It's possible that this incident could've gone unnoticed, an aberration in an otherwise normal college football season, were it not for a few minor details.  The most notable?  Okie aggy players later mentioned that coaches had preached in practice that they needed to, "get that (SO not going there, but you can probably fill in the blank)."  Worst of all, the OA scout team player filling Bright's spot was said to have shown another player a knot on his jaw after the final hit and said that Smith had given him the same injury in practice, clearly suggesting that this was all rehearsed well ahead of time.  Contrary to popular belief, Sean Payton was NOT the defensive line coach for the Pokes back then.  Drake and fellow Conference member Bradley would actually withdraw from the Missouri Valley Conference in protest of the incident once it became clear that no action was going to be taken against Wilbanks Smith. Poor form, MVC, which is probably why no one takes that league seriously to this day.

Since that day, the JBI has developed a bit of a legacy for itself, beginning with a Des Moines, Iowa cameraman's photoreel from the that day making the cover of Life magazine and won a Pulitzer Prize. The photos showed that Smith was CLEARLY taking shots at Bright either after plays were over, or when the ball was WELL away. The Incident would also inspire later rule changes related to illegal blocking and the implementation of safer helmets.  And, the story actually has a decent ending for Bright as he put together a nice little career in the Canadian Football League, retiring as the league's all-time leading rusher. (Counterpoint:  Bright was actually selected by the Eagles in the first round of the NFL Draft, but opted to play in Canada because he worried about being the first black player for Philly, a fear surely instilled in him after he was treated, so Smith ruined a Heisman Trophy bid and potential NFL career in one fell swoop.  We aren't officially at "What a dick" time yet, but seriously, Wilbanks, what a dick!")  But clearly there is something screamingly wrong when a black athlete from that era was treated like a Colorado Hotel worker with the misfortune of coming into contact with Kobe Bryant, by a white athlete, the coaching staff was overheard promoting it and not a thing was done to rectify the situation.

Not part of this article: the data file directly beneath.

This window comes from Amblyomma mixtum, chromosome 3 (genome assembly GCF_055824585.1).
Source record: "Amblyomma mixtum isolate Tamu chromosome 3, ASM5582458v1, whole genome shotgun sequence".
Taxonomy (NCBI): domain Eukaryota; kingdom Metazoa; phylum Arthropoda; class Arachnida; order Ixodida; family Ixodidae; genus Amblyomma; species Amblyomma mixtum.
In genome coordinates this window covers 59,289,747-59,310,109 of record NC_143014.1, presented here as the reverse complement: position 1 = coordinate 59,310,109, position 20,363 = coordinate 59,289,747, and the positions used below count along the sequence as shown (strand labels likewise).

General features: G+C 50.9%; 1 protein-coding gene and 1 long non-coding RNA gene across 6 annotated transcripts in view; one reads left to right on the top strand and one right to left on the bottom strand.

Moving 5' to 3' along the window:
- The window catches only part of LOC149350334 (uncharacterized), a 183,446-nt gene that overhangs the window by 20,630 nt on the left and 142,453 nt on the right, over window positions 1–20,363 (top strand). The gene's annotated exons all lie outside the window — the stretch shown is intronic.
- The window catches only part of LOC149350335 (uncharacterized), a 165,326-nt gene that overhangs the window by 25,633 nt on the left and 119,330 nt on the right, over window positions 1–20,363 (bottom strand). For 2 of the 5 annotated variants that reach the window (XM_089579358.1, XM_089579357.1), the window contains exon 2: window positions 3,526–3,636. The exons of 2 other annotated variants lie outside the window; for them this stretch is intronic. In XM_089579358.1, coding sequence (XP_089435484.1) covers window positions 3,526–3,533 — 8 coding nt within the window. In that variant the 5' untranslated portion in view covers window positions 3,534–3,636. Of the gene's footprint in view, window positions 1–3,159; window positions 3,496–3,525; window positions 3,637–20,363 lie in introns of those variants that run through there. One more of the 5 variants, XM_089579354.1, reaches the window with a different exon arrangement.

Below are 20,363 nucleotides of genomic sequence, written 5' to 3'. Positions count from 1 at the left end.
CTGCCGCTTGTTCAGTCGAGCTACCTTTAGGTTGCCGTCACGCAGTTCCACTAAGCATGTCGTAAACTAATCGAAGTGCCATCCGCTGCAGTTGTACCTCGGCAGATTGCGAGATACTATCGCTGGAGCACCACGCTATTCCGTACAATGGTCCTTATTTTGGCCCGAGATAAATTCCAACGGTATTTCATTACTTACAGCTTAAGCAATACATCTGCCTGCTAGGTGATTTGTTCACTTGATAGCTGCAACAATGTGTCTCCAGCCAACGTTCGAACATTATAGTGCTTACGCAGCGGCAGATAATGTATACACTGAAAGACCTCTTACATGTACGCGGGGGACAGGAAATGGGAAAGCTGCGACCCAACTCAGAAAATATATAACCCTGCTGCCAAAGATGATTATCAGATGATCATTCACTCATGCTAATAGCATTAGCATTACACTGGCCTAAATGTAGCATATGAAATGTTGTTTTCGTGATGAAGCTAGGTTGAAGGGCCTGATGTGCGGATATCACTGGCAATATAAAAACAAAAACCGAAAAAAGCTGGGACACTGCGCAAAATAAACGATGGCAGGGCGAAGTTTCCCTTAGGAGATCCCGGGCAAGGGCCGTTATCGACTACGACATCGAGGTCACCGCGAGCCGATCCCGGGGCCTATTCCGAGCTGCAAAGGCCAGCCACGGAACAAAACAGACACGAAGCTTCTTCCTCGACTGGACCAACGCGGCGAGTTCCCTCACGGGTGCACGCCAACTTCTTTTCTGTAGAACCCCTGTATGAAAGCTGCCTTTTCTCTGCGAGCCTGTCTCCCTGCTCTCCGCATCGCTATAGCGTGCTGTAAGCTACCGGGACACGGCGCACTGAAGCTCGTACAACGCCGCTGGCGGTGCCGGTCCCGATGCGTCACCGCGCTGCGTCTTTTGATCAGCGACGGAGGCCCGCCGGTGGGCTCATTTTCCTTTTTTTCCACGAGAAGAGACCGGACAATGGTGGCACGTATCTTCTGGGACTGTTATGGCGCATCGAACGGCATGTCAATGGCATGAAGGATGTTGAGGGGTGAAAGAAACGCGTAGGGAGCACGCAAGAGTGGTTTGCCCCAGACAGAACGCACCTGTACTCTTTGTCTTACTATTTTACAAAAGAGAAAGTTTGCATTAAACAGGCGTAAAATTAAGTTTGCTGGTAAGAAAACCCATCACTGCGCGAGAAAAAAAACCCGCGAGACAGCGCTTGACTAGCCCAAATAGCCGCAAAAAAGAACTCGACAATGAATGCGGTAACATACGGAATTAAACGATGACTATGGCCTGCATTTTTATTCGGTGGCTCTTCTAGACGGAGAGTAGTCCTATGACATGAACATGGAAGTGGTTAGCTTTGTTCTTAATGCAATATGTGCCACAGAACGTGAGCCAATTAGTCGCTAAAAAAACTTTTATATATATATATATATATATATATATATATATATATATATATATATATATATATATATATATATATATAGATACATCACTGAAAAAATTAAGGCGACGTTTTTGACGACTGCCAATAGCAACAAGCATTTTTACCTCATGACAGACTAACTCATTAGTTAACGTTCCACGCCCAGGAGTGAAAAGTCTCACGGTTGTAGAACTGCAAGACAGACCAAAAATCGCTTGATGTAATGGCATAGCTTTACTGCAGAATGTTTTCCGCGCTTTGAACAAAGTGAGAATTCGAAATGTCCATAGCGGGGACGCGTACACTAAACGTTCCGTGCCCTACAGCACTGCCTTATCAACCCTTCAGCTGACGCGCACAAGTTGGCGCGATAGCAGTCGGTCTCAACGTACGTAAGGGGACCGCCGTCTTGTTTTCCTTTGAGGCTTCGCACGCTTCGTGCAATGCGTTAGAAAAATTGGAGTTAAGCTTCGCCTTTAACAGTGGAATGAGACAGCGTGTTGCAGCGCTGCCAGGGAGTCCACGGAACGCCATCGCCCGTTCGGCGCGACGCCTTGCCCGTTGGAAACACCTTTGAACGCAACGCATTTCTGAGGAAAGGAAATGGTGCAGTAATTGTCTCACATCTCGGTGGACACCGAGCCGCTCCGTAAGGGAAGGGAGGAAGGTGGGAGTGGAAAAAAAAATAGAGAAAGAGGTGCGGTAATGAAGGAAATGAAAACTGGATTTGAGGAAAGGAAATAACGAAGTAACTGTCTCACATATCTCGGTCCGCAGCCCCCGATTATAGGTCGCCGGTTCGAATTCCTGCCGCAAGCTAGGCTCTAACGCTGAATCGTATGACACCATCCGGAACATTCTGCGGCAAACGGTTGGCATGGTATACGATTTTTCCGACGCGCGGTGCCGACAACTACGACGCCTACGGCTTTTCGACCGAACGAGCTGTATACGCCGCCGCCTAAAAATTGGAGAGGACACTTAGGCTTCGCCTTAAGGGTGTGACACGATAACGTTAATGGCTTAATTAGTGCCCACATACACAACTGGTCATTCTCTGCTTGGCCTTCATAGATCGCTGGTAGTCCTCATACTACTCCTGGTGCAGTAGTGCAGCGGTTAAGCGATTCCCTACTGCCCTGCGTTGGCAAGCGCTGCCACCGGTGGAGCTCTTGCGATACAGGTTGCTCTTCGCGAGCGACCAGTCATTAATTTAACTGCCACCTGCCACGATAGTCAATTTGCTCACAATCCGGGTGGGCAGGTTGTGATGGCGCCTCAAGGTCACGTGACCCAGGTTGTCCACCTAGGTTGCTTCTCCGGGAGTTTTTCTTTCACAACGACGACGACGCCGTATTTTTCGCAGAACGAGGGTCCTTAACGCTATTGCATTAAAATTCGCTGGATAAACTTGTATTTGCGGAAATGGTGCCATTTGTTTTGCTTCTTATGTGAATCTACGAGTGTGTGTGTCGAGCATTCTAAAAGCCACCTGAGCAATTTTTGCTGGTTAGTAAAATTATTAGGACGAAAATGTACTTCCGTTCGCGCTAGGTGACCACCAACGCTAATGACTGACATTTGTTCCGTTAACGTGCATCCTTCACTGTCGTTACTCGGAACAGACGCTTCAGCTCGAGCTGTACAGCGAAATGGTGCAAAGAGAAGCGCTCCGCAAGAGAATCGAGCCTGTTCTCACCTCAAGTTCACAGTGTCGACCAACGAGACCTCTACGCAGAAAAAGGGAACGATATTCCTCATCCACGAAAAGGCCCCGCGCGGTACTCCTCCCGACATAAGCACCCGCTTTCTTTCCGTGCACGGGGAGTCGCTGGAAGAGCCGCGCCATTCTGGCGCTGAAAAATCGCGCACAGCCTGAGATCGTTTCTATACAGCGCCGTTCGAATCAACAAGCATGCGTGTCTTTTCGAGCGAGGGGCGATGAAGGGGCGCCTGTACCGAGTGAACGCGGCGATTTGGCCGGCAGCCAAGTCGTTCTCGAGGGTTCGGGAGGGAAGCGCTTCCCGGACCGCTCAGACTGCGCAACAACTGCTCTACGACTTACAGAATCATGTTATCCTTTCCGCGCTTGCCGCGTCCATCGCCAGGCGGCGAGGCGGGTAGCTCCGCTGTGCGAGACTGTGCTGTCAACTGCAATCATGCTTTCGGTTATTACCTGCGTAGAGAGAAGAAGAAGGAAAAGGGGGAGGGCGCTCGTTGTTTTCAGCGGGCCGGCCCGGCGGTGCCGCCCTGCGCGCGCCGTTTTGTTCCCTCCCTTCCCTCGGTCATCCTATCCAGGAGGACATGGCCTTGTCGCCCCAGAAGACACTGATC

Perhaps the most interesting thing about the Incident?  Bright had actually played in Stillwater two years earlier, becoming the first black athlete to do so, and made it through the game without any injuries.  So why, two years later, would anything like this happen?  Could it be an isolated incident from a particularly racist player?  Could it have been one of the first noted instances of the bounty program and it was just coincidental that the target was black?  Was it just a bunch of Oklahoma rednecks doing Oklahoma redneck things?  When making your decision, consider this final piece of the puzzle:  Oklahoma State eventually recognized the injustice done that day by their player, formally apologizing to Drake University.  The only issue?  They didn't do so until 2005, 54 years after the game was played... and 22 years after Bright's death.  A tiger can't change it's stripes, I guess.  I'm going out on a limb and saying it was the third option.

Seriously, Okie aggy, what a bunch of dicks!

Morning Dump


TCU recovers from 11-run meltdown to scrape by with 9th inning win Star-Telegram

Frogs advance in MWC Tournament with wild 16-15 victory

TCU's epic meltdown-turned-comeback win brought out mixed emotions Star-Telegram

Cron's big day at the plate illustrates progress Star-Telegram


TCU's offensive line depth takes a hit with transfer of Wellington Star-Telegram

James Fry named to Rimington Trophy watch list

Track & Field:

TCU's Gipson & Ugen advance to finals at NCAA Championships